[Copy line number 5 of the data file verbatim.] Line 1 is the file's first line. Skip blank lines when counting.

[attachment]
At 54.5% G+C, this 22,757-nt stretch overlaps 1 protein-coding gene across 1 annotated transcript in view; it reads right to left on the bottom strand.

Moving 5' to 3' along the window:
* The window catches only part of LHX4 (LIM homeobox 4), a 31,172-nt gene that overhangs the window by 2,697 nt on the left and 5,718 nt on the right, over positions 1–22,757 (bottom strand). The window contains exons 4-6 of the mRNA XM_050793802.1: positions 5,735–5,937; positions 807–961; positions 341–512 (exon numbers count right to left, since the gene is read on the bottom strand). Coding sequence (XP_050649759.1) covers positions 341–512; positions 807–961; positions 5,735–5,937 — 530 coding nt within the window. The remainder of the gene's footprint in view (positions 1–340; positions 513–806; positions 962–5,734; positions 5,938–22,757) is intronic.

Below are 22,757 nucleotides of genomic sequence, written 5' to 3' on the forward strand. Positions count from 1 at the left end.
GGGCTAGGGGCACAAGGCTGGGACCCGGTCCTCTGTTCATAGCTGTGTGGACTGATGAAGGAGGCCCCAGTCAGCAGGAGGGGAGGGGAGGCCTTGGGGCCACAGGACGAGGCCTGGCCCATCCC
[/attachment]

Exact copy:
GGGCTAGGGGCACAAGGCTGGGACCCGGTCCTCTGTTCATAGCTGTGTGGACTGATGAAGGAGGCCCCAGTCAGCAGGAGGGGAGGGGAGGCCTTGGGGCCACAGGACGAGGCCTGGCCCATCCC